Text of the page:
Saturday, 19 February 2011

inside job (d. charles ferguson; w. chad beck, adam bolt)

1. Whilst the financial crisis of '08, (since it has failed to obtain a less prosaic monicker), was occurring, and indeed it its aftermath, experts and laymen alike would say, and still say, that the world of derivatives and credit swaps and the like was so baffling that its complexity in some way became linked to the notion of a black hole of (toxic) money. The banks and their experts had created a black hole of knowledge, something so devious that it had outrun even the gurus of the financial world. As though that knowledge had in some way morphed into an anti-knowledge, one capable of bringing down the whole house of cards. Inside Job, with the help of a few simple diagrams, comprehensively punctures that myth. It's not that complicated. People knew what they were doing. They are responsible. Not the anti-knowledge.

2. This clarity extends itself to the interviewing style. We never see the interviewer, or interviewers. But we hear their voice. Common sense is a somewhat ephemeral concept which can doubtless be manipulated. But when an interviewer asks a perfectly reasonable question and is rebuffed, the confidence of the interviewer in resisting the rebuff reminds the viewer of its common sense. Does it matter that an expert changes the name of his paper from 'Stability in Iceland' to 'Instability in Iceland'? Not a lot, in the wider scheme of things, but revealing the expert's reaction to the disclosure of this fact helps to reveal the levels of duplicity and intellectual laziness necessary to construct and support a system as catastrophic as the one that was constructed, with the expert's help. If the interviewer were an actor we would be lauding his understated brilliance.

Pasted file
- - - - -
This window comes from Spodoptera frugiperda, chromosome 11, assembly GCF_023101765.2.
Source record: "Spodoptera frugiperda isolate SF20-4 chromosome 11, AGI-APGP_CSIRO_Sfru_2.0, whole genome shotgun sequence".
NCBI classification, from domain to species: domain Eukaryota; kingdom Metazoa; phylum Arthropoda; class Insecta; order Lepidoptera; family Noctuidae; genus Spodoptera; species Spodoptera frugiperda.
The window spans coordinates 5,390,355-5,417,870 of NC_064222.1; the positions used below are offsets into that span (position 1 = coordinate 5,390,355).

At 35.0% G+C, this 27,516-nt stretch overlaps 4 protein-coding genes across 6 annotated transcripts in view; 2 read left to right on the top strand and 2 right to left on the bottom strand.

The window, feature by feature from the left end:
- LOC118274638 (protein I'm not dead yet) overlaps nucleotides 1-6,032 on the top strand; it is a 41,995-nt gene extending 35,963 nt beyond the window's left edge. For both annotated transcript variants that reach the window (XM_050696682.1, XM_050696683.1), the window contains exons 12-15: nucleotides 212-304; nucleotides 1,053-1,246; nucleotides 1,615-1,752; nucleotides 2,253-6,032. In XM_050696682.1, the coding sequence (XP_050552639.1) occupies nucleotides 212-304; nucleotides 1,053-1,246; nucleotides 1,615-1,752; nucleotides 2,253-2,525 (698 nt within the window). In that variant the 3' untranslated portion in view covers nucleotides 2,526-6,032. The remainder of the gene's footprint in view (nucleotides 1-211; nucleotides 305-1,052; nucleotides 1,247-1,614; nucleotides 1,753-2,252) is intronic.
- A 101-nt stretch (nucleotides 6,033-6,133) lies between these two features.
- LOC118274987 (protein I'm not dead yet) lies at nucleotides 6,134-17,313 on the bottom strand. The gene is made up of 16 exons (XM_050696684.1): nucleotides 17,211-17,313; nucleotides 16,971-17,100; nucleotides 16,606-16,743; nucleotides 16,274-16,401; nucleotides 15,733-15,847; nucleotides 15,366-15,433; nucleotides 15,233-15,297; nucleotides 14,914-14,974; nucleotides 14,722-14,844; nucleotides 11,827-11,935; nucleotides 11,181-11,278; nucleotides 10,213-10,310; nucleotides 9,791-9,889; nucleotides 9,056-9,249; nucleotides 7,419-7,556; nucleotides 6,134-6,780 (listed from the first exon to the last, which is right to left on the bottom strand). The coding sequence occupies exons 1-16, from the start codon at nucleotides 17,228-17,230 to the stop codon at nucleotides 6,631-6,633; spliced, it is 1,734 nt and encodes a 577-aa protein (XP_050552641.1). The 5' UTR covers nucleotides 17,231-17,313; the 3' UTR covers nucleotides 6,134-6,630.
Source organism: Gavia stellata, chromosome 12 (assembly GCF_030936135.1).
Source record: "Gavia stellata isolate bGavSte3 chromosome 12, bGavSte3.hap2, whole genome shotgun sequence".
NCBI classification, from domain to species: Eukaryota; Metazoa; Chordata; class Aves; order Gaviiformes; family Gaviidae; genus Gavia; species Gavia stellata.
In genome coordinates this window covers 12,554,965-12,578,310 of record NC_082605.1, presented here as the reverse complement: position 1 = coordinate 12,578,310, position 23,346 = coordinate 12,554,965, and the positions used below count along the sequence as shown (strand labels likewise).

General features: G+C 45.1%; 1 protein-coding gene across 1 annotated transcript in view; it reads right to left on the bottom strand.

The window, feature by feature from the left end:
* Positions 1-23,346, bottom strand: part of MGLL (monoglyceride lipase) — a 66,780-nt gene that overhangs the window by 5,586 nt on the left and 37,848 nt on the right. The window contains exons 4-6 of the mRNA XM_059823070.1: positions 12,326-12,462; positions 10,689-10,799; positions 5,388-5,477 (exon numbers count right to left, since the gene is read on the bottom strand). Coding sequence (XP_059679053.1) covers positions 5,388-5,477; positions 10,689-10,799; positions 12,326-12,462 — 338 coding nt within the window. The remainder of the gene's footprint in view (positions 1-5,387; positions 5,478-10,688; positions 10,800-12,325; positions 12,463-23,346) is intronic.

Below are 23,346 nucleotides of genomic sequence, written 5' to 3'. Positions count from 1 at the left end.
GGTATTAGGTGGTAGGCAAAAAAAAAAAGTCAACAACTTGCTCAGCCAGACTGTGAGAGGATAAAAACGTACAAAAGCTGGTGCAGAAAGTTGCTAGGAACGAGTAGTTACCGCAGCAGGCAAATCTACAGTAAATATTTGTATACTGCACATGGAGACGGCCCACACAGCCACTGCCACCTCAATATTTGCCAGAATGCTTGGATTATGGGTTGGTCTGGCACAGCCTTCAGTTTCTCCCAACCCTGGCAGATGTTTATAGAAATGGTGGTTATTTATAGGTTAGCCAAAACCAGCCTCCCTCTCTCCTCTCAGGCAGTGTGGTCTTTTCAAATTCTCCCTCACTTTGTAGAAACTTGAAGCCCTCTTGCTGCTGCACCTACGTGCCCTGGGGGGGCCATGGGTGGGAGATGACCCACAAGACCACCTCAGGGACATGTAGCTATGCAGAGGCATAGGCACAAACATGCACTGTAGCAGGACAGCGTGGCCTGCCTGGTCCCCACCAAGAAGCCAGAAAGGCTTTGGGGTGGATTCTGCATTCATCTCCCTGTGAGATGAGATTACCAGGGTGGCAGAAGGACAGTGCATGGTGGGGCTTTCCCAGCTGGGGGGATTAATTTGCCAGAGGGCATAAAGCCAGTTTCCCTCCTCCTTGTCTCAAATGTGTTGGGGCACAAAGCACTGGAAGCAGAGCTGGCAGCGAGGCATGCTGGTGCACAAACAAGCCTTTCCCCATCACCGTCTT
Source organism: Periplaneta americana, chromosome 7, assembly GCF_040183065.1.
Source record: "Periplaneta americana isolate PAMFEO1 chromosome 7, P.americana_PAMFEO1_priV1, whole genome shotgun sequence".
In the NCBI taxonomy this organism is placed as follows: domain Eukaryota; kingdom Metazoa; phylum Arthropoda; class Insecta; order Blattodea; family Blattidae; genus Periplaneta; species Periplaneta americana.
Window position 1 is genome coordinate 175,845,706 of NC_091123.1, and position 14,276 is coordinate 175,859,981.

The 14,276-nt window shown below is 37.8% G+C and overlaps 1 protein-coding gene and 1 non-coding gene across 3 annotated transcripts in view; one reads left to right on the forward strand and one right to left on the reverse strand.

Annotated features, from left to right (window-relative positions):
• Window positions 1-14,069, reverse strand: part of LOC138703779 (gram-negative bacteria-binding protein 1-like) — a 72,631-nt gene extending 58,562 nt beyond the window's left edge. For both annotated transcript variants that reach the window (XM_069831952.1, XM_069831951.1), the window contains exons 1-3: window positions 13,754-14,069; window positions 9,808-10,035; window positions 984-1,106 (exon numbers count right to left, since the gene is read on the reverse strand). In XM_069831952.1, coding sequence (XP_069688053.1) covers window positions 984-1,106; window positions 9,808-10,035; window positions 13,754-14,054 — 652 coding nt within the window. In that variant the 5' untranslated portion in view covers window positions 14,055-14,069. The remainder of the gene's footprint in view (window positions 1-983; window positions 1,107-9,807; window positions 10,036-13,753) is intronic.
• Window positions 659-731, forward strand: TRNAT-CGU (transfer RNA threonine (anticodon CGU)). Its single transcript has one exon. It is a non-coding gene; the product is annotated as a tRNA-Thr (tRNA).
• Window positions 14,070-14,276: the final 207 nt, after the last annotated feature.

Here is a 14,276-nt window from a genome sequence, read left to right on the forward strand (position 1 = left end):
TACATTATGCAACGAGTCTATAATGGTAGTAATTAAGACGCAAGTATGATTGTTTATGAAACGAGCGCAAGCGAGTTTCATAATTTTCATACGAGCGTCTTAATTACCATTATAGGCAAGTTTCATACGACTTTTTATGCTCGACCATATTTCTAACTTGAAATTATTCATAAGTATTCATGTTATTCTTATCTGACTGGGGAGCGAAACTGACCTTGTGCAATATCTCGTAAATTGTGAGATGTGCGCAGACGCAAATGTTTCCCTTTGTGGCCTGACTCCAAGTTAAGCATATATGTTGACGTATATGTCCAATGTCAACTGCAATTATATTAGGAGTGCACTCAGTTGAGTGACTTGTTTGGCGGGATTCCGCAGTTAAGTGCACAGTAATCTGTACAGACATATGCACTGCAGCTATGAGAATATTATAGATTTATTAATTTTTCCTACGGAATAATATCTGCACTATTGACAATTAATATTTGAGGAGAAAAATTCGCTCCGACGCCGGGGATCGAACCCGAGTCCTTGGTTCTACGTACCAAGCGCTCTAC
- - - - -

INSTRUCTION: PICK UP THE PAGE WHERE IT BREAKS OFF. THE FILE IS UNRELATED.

3. The words 'holy cow' in the mouth of a Frenchwoman are surprisingly potent.

4. I watched this in a cinema in Notting Hill. The audience was not, I'd imagine, what could be described as downtrodden. They gasped in amazement at the film's revelations. What happened in 08 in some ways transcends political boundaries. Which is not to say it was not the work and product of right wing thinking, but is to say that the creators of the economic model which lead to '08 were not acting out of an ideological instinct. Unless greed is ideological. What the film shows is the complete lack of any ethical dimension to the actions of those promulgating and profiting from an economic model they themselves instigated. In that sense this class (a tiny elite with appropriate intellectual underpinning) seems to embody a form of fascism, whereby the actions of the individual have become entirely disassociated from the actions of society. The miracle of all this, which perhaps encouraged their sociopathy, is that they are the ones whom society chose to reward or allowed to be rewarded on what can only be described as a disproportionate scale.

5. It is a pity, as well as presumably revealing, that the film didn't succeed in conducting an interview with any single banker working for one of the significant corporate players during the events of '08.

6. Who really matters? Mervyn King appears in one shot in this film. He is not name-checked.

6. The cinematography is impressive. If ever a documentary could get away with sweeping helicopter takes of NY riverfront, this is it. All to often a documentary's aesthetics get in the way of its intentions. In this case, the film cannot afford not to be watched because its aesthetics could be dismissed as being those of a low-budget attention seeker.

7. Final point. It's not my style to bullet point a review, but in some ways Inside Job seems such an important film, that the critic's job with regard to it is not to give an opinion, but to attempt to highlight why it should be seen. Furthermore, it will be ignored and tarred with the accusation of being in some ways ideological. Because merely to document what occurs in certain parts of our world is deemed 'left wing'. [There will be those who say it is left wing to watch Al-Jazeera when today, of all days, shows why it is an imperative if you regard news as being a source of information regarding what's going on in the world.] If Inside Job has an axe to grind it is that the events which lead up to the financial crisis of '08 have been ignored, marginalised or mystified by mainstream media. Which allows politicians to do the same thing. Next time this kind of financial collapse occurs, the outcomes will be even more malignant than in '08. And we still don't have any real idea of the full cost of '08.

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